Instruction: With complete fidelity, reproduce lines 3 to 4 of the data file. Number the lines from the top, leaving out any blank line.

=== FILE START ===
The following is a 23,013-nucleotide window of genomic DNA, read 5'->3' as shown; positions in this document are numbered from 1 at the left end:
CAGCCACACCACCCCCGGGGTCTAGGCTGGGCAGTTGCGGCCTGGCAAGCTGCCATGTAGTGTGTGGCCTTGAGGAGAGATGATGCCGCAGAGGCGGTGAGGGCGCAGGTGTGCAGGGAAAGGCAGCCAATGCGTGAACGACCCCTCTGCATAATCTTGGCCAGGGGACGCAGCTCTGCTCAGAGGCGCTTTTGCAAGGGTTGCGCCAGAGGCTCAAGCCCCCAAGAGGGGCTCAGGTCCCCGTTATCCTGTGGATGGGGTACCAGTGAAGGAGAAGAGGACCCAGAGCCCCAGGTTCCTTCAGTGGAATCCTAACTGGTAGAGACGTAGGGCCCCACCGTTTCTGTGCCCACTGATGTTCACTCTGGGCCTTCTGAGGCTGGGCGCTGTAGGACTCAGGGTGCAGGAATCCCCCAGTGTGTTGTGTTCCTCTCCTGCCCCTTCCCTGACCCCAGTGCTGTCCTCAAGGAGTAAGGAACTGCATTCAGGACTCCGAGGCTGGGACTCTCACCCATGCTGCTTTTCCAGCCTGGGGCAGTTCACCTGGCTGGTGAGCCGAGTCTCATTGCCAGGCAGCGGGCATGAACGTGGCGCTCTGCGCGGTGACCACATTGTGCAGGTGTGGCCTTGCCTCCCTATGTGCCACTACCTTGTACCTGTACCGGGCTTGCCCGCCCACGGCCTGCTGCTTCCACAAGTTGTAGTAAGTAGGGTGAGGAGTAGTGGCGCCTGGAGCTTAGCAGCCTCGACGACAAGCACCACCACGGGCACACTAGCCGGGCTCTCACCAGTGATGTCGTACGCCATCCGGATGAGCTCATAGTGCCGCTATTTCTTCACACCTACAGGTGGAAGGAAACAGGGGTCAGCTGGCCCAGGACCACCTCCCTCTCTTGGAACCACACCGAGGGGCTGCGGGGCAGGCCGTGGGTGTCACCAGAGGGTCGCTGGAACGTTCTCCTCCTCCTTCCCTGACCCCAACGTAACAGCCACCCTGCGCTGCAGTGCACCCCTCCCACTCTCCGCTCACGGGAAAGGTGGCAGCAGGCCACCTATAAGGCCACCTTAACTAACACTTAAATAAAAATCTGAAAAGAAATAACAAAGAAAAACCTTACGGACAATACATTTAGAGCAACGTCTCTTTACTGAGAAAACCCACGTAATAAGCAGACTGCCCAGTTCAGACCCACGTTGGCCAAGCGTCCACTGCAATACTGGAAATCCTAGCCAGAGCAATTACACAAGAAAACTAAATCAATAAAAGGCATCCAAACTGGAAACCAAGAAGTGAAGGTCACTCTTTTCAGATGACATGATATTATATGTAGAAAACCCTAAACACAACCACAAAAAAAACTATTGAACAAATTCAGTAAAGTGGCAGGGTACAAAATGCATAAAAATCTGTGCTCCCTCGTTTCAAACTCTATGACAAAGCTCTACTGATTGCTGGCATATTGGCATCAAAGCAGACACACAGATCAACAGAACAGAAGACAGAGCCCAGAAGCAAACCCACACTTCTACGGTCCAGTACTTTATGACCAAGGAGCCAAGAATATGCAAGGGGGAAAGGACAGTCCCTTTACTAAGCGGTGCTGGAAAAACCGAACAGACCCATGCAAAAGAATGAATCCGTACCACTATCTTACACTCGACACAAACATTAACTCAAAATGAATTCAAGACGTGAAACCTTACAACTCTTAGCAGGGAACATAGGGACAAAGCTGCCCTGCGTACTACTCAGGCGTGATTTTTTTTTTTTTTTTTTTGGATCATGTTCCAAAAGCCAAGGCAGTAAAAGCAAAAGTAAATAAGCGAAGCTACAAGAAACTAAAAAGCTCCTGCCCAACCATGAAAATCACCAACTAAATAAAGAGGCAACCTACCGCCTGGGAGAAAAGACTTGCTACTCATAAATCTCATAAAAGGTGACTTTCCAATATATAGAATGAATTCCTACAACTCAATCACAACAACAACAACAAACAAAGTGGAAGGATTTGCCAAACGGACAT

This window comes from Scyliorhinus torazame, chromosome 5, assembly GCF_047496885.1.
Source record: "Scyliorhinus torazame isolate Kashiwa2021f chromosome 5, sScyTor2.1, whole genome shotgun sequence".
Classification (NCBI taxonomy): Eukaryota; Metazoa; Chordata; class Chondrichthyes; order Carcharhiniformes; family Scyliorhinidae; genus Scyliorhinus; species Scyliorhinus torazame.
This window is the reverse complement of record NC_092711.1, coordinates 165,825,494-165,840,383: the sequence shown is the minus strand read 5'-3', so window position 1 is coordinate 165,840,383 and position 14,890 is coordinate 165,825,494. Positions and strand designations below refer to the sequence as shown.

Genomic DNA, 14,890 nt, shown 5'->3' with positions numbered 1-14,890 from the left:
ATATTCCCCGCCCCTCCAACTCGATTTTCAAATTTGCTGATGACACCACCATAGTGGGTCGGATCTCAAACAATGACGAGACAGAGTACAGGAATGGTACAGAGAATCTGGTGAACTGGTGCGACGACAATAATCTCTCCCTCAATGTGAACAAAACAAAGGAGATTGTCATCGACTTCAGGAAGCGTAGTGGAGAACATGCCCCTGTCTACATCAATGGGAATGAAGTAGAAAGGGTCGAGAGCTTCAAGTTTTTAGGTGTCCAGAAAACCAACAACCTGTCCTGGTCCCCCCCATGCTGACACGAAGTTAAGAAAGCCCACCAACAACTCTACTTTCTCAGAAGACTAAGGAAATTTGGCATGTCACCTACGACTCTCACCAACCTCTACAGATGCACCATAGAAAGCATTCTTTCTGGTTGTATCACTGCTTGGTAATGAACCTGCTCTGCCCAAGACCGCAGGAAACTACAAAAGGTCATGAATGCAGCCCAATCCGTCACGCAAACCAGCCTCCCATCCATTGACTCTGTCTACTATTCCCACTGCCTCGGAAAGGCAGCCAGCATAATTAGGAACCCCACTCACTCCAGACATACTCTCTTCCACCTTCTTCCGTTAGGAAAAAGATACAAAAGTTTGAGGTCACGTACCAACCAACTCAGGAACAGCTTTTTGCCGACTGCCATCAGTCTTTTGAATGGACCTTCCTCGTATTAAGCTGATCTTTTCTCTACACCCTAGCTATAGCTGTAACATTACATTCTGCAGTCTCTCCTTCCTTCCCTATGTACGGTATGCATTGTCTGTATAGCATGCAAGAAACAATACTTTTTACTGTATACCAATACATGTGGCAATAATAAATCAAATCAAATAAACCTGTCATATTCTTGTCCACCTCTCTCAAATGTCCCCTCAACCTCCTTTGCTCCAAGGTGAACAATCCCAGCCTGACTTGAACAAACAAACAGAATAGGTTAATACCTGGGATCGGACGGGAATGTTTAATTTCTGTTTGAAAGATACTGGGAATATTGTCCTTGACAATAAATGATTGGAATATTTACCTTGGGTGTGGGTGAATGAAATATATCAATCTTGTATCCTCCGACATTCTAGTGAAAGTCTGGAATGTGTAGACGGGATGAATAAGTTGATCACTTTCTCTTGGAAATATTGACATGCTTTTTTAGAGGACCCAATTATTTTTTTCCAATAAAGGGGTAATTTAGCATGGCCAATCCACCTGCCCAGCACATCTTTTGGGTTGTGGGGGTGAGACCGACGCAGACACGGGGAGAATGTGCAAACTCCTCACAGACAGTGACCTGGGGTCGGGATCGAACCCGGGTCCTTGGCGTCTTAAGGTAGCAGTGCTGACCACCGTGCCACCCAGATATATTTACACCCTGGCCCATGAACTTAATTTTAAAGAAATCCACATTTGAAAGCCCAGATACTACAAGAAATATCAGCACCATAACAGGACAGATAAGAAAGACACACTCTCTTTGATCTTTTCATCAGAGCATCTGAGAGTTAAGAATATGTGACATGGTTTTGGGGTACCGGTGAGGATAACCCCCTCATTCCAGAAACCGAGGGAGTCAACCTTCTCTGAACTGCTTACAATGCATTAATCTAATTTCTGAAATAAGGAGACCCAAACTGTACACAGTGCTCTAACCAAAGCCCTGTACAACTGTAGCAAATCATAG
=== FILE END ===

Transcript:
This window comes from Scyliorhinus torazame, chromosome 5, assembly GCF_047496885.1.
Source record: "Scyliorhinus torazame isolate Kashiwa2021f chromosome 5, sScyTor2.1, whole genome shotgun sequence".